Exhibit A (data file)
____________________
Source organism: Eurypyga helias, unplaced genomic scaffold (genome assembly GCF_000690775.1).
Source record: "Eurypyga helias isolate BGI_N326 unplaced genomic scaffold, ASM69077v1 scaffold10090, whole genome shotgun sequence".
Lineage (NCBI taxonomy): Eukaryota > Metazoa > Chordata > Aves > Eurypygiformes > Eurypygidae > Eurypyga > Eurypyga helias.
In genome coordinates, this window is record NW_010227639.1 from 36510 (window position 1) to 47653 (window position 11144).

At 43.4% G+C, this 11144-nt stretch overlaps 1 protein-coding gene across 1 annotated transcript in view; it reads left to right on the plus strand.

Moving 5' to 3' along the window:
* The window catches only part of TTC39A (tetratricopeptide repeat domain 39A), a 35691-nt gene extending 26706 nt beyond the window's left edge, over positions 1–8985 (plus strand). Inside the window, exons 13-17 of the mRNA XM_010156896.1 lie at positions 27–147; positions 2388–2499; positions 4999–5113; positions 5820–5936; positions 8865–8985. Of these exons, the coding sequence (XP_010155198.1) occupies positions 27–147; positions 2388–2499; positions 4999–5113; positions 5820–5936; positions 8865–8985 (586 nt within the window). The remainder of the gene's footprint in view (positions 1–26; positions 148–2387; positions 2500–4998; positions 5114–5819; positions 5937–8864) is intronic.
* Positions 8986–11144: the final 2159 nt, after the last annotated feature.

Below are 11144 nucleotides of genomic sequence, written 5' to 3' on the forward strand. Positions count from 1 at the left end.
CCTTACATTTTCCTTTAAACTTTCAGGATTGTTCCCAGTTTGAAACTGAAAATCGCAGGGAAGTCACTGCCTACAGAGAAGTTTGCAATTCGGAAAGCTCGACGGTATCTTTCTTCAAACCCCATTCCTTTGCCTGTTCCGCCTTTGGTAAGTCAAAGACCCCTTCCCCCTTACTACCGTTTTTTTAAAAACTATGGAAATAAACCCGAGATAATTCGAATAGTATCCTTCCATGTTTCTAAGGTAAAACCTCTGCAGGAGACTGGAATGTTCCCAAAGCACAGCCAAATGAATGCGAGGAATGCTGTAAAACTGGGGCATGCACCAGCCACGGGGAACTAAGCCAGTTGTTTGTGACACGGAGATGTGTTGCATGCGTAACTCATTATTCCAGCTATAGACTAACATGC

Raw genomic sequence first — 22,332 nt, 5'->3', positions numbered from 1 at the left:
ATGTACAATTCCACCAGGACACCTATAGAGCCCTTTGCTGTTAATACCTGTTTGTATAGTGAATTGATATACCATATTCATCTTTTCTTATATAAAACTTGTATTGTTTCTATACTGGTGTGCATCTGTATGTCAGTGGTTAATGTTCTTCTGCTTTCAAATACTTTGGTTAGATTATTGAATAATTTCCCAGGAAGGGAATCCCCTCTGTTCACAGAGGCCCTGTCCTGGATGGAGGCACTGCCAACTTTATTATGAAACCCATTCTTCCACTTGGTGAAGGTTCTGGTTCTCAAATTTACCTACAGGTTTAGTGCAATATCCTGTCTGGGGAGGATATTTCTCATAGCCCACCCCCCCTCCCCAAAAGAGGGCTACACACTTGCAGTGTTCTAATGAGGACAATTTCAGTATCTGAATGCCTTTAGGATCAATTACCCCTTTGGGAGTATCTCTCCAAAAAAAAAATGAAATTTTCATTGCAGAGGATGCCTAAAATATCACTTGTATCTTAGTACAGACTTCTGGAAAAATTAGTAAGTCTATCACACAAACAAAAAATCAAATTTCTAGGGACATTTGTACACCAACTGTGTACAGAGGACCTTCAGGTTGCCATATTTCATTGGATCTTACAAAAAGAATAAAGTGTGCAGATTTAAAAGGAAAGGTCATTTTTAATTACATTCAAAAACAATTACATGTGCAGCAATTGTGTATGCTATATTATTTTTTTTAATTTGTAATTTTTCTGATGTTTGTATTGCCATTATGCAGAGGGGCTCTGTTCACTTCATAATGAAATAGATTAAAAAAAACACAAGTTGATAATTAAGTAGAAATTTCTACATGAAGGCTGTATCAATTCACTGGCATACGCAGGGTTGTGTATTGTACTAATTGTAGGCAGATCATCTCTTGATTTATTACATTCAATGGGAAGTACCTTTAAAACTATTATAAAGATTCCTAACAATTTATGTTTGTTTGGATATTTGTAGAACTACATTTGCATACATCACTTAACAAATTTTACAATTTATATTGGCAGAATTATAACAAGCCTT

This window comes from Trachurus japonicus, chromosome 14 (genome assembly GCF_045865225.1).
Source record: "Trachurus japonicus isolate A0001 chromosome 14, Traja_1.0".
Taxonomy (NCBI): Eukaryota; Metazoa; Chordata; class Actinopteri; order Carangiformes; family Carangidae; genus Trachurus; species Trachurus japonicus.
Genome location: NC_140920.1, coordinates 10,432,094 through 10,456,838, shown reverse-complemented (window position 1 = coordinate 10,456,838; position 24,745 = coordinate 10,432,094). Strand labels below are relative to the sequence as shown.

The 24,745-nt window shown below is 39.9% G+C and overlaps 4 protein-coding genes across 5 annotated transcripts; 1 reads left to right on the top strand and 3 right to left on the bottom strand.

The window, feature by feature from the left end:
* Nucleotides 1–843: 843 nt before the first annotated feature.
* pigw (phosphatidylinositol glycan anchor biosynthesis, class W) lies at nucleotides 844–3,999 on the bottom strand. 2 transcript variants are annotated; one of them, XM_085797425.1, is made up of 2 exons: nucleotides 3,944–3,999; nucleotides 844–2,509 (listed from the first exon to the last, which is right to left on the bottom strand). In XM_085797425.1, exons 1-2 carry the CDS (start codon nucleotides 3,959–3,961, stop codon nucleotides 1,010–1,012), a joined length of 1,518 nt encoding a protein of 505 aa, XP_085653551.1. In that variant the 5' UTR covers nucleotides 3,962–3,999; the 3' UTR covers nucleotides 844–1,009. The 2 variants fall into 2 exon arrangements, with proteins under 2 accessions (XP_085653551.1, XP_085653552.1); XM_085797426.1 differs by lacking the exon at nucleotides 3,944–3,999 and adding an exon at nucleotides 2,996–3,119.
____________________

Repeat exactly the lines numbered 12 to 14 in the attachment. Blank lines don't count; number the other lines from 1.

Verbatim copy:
ATGTACAATTCCACCAGGACACCTATAGAGCCCTTTGCTGTTAATACCTGTTTGTATAGTGAATTGATATACCATATTCATCTTTTCTTATATAAAACTTGTATTGTTTCTATACTGGTGTGCATCTGTATGTCAGTGGTTAATGTTCTTCTGCTTTCAAATACTTTGGTTAGATTATTGAATAATTTCCCAGGAAGGGAATCCCCTCTGTTCACAGAGGCCCTGTCCTGGATGGAGGCACTGCCAACTTTATTATGAAACCCATTCTTCCACTTGGTGAAGGTTCTGGTTCTCAAATTTACCTACAGGTTTAGTGCAATATCCTGTCTGGGGAGGATATTTCTCATAGCCCACCCCCCCTCCCCAAAAGAGGGCTACACACTTGCAGTGTTCTAATGAGGACAATTTCAGTATCTGAATGCCTTTAGGATCAATTACCCCTTTGGGAGTATCTCTCCAAAAAAAAAATGAAATTTTCATTGCAGAGGATGCCTAAAATATCACTTGTATCTTAGTACAGACTTCTGGAAAAATTAGTAAGTCTATCACACAAACAAAAAATCAAATTTCTAGGGACATTTGTACACCAACTGTGTACAGAGGACCTTCAGGTTGCCATATTTCATTGGATCTTACAAAAAGAATAAAGTGTGCAGATTTAAAAGGAAAGGTCATTTTTAATTACATTCAAAAACAATTACATGTGCAGCAATTGTGTATGCTATATTATTTTTTTTAATTTGTAATTTTTCTGATGTTTGTATTGCCATTATGCAGAGGGGCTCTGTTCACTTCATAATGAAATAGATTAAAAAAAACACAAGTTGATAATTAAGTAGAAATTTCTACATGAAGGCTGTATCAATTCACTGGCATACGCAGGGTTGTGTATTGTACTAATTGTAGGCAGATCATCTCTTGATTTATTACATTCAATGGGAAGTACCTTTAAAACTATTATAAAGATTCCTAACAATTTATGTTTGTTTGGATATTTGTAGAACTACATTTGCATACATCACTTAACAAATTTTACAATTTATATTGGCAGAATTATAACAAGCCTT

This window comes from Trachurus japonicus, chromosome 14 (genome assembly GCF_045865225.1).
Source record: "Trachurus japonicus isolate A0001 chromosome 14, Traja_1.0".